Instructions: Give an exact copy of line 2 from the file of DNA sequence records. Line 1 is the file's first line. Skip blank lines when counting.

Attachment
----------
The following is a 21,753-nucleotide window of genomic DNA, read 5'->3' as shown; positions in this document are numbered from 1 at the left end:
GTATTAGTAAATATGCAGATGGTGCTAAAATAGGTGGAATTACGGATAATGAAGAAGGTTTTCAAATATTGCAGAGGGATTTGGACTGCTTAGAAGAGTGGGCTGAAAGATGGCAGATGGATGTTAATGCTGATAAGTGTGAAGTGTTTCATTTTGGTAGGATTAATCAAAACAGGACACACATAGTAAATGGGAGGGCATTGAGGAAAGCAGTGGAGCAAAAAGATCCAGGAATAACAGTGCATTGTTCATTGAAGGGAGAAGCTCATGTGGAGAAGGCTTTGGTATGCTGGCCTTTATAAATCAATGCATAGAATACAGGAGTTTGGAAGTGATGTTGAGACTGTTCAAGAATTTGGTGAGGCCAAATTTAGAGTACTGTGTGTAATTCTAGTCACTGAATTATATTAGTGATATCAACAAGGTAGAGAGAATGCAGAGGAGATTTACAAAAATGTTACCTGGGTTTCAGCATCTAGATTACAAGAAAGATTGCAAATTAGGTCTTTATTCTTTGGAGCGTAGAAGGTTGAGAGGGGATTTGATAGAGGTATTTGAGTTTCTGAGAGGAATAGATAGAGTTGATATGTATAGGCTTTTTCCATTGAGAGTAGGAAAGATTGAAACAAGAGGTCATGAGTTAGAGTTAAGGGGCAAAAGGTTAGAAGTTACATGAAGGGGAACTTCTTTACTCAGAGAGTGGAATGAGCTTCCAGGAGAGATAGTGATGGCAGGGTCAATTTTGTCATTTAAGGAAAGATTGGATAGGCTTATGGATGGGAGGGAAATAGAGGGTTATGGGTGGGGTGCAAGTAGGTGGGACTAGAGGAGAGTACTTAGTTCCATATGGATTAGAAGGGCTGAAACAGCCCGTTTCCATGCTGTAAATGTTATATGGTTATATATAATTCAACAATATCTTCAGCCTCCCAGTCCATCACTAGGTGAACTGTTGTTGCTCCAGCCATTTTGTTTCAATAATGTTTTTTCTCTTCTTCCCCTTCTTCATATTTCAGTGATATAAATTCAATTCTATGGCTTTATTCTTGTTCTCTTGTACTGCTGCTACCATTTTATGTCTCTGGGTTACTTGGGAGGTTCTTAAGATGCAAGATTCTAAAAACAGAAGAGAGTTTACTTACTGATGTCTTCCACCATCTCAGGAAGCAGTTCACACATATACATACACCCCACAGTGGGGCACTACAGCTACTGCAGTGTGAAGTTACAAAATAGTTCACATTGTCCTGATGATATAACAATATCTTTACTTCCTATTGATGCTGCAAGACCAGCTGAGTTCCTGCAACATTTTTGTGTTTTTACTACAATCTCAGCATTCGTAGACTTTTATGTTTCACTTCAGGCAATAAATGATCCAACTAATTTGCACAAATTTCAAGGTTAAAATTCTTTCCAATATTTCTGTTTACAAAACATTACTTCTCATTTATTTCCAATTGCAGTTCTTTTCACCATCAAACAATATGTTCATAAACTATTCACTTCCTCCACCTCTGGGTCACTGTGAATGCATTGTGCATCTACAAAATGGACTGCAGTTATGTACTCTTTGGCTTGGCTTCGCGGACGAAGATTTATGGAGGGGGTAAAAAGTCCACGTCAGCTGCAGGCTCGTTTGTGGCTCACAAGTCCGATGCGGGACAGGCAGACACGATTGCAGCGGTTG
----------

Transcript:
GTATTAGTAAATATGCAGATGGTGCTAAAATAGGTGGAATTACGGATAATGAAGAAGGTTTTCAAATATTGCAGAGGGATTTGGACTGCTTAGAAGAGTGGGCTGAAAGATGGCAGATGGATGTTAATGCTGATAAGTGTGAAGTGTTTCATTTTGGTAGGATTAATCAAAACAGGACACACATAGTAAATGGGAGGGCATTGAGGAAAGCAGTGGAGCAAAAAGATCCAGGAATAACAGTGCATTGTTCATTGAAGGGAGAAGCTCATGTGGAGAAGGCTTTGGTATGCTGGCCTTTATAAATCAATGCATAGAATACAGGAGTTTGGAAGTGATGTTGAGACTGTTCAAGAATTTGGTGAGGCCAAATTTAGAGTACTGTGTGTAATTCTAGTCACTGAATTATATTAGTGATATCAACAAGGTAGAGAGAATGCAGAGGAGATTTACAAAAATGTTACCTGGGTTTCAGCATCTAGATTACAAGAAAGATTGCAAATTAGGTCTTTATTCTTTGGAGCGTAGAAGGTTGAGAGGGGATTTGATAGAGGTATTTGAGTTTCTGAGAGGAATAGATAGAGTTGATATGTATAGGCTTTTTCCATTGAGAGTAGGAAAGATTGAAACAAGAGGTCATGAGTTAGAGTTAAGGGGCAAAAGGTTAGAAGTTACATGAAGGGGAACTTCTTTACTCAGAGAGTGGAATGAGCTTCCAGGAGAGATAGTGATGGCAGGGTCAATTTTGTCATTTAAGGAAAGATTGGATAGGCTTATGGATGGGAGGGAAATAGAGGGTTATGGGTGGGGTGCAAGTAGGTGGGACTAGAGGAGAGTACTTAGTTCCATATGGATTAGAAGGGCTGAAACAGCCCGTTTCCATGCTGTAAATGTTATATGGTTATATATAATTCAACAATATCTTCAGCCTCCCAGTCCATCACTAGGTGAACTGTTGTTGCTCCAGCCATTTTGTTTCAATAATGTTTTTTCTCTTCTTCCCCTTCTTCATATTTCAGTGATATAAATTCAATTCTATGGCTTTATTCTTGTTCTCTTGTACTGCTGCTACCATTTTATGTCTCTGGGTTACTTGGGAGGTTCTTAAGATGCAAGATTCTAAAAACAGAAGAGAGTTTACTTACTGATGTCTTCCACCATCTCAGGAAGCAGTTCACACATATACATACACCCCACAGTGGGGCACTACAGCTACTGCAGTGTGAAGTTACAAAATAGTTCACATTGTCCTGATGATATAACAATATCTTTACTTCCTATTGATGCTGCAAGACCAGCTGAGTTCCTGCAACATTTTTGTGTTTTTACTACAATCTCAGCATTCGTAGACTTTTATGTTTCACTTCAGGCAATAAATGATCCAACTAATTTGCACAAATTTCAAGGTTAAAATTCTTTCCAATATTTCTGTTTACAAAACATTACTTCTCATTTATTTCCAATTGCAGTTCTTTTCACCATCAAACAATATGTTCATAAACTATTCACTTCCTCCACCTCTGGGTCACTGTGAATGCATTGTGCATCTACAAAATGGACTGCAGTTATGTACTCTTTGGCTTGGCTTCGCGGACGAAGATTTATGGAGGGGGTAAAAAGTCCACGTCAGCTGCAGGCTCGTTTGTGGCTCACAAGTCCGATGCGGGACAGGCAGACACGATTGCAGCGGTTG